In the rear, a Total Control Products G-link rear suspension takes center stage, with TCP’s Vari-Shock rear coilovers, and a TCP adjustable anti-sway bar. A welded-in roll bar and custom-built sub frame connectors tie the foundation of the car together.
Big-inch Windsor-based strokers—a popular route these days—are hard to beat for their 600-800 horsepower output. Keith Craft Racing built the engine starting with a Dart 351W block, and using custom Diamond pistons, which net an 8.5:1 compression ratio. They are fitted in a 4.125-inch bore, and combined with a 4-inch stroke, yield the coveted 427-cube displacement. A Lunati billet hydraulic-roller cam moves the valves in AFR 205cc aluminum heads. They house an Edelbrock Super Victor 351W single-plane intake, which has fuel-injector bosses in each runner for the FAST sequential EFI system. All these bits would make plenty of power on their own, but there’s more to the mix: a ProCharger F1-R blower, a Treadstone intercooler, and a ProCharger blow-off valve. With a custom CR tune and 21psi of boost, the combination is good for 785 horsepower and 685lb-ft of torque at the wheels.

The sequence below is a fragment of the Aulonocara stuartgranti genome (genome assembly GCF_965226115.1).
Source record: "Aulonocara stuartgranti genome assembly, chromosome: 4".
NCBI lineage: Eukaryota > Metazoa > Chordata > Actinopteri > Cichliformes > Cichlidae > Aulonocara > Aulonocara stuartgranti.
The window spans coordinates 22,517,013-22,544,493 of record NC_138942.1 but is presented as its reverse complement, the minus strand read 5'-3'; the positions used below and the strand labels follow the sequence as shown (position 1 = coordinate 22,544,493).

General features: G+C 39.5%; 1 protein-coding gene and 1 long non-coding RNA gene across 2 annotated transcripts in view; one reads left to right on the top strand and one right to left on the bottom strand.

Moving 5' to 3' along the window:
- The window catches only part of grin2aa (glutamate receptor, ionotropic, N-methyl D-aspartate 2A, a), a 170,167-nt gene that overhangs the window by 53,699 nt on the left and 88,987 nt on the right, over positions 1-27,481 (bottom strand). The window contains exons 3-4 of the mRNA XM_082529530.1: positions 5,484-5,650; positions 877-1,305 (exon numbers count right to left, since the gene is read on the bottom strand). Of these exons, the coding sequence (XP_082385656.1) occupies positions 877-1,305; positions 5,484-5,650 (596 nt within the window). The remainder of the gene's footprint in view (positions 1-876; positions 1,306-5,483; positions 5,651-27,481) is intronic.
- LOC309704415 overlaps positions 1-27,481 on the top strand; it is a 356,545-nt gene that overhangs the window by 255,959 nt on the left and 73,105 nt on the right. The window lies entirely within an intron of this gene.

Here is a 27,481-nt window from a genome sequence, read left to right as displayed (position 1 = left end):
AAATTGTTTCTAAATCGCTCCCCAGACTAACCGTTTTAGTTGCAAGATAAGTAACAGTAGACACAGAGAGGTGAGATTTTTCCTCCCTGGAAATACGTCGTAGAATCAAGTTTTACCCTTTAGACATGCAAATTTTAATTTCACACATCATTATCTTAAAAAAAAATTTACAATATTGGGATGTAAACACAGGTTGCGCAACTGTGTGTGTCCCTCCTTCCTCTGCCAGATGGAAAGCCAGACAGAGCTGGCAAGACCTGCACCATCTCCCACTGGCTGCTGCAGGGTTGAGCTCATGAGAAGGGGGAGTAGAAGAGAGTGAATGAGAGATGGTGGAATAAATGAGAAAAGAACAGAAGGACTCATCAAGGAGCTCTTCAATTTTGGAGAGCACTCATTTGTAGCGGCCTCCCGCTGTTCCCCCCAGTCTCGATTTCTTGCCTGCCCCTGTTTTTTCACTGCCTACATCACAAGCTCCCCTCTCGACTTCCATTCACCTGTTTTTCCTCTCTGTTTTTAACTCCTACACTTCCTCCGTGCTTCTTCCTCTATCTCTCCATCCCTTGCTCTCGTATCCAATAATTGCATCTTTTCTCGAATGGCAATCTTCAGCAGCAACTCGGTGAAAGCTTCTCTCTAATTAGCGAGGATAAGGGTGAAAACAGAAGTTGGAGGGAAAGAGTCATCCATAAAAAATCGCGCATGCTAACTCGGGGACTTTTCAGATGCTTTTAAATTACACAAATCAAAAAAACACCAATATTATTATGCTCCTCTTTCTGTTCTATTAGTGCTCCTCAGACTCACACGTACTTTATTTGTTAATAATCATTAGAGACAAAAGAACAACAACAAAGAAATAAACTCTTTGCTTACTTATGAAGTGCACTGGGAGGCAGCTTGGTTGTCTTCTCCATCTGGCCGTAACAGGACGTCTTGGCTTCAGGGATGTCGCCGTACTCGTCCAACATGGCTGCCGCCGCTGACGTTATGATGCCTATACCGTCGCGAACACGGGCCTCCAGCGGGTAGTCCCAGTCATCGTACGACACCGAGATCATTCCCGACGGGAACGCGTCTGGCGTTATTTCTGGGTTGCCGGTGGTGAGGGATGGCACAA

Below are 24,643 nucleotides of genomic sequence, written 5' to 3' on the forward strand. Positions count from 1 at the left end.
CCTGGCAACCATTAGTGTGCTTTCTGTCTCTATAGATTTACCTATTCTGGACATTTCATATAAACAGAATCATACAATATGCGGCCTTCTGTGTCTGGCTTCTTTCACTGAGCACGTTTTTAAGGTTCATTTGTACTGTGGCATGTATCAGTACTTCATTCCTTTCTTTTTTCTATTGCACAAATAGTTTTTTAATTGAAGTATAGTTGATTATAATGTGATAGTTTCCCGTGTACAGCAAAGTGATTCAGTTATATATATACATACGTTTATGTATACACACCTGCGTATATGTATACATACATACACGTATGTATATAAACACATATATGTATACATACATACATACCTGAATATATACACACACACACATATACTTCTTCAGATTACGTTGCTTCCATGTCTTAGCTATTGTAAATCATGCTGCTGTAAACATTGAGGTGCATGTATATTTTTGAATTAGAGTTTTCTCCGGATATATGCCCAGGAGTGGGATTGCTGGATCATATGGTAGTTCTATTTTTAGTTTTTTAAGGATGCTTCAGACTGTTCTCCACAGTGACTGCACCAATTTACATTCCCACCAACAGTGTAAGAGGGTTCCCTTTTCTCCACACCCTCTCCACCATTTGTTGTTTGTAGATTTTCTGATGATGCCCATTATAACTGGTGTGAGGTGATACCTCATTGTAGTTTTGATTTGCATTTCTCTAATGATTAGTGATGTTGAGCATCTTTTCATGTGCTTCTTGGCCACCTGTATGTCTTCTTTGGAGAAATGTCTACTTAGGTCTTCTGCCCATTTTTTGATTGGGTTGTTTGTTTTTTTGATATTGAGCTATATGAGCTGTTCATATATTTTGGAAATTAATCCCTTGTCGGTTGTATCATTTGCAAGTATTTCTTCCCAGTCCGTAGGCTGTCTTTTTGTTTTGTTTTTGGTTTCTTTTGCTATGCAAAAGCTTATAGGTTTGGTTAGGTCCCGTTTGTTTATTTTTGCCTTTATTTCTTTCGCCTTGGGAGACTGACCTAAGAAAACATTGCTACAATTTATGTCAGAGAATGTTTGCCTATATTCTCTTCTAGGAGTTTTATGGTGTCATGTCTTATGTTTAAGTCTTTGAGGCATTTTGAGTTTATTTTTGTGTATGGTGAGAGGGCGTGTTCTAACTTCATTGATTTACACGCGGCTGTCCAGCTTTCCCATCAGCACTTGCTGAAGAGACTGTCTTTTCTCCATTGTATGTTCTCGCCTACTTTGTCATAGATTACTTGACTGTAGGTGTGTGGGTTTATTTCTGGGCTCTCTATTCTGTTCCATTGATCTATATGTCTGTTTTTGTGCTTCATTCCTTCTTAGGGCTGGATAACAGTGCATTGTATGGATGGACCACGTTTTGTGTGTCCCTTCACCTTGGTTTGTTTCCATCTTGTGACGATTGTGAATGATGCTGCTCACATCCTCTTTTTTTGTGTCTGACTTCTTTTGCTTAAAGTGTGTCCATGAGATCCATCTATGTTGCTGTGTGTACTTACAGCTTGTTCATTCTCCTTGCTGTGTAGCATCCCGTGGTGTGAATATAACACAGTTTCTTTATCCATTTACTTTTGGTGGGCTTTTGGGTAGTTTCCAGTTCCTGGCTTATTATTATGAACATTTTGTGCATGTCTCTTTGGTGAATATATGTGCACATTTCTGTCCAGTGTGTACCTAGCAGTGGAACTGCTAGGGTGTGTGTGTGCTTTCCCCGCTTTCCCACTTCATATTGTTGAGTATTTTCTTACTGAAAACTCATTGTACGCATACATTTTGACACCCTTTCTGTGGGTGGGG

Other supporting-cast pieces for the engine and other areas include an MSD Pro Billet distributor and MSD Blaster coil, a Concept One front-dress setup, Aeromotive dual electric fuel pumps and an Aeromotive Stealth 22-gallon aluminum fuel cell. The exhaust system starts with BBK full-length ceramic-coated headers and includes a 2 ½-inch exhaust system with Magnaflow mufflers. For cooling, CR fits a Becool crossflow aluminum radiator and overflow tank and a pair of 13-inch electric fans.
The drivetrain includes a Ford Racing billet-steel flywheel, a McLeod twin-disc clutch and a Tremec TKO 600 five-speed, all of which channel the power to an Alston Chassisworks FAB9 rear end housing. It’s equipped with 3.50 gears, a Torsen limited-slip differential, and a custom axle-fluid overflow dump.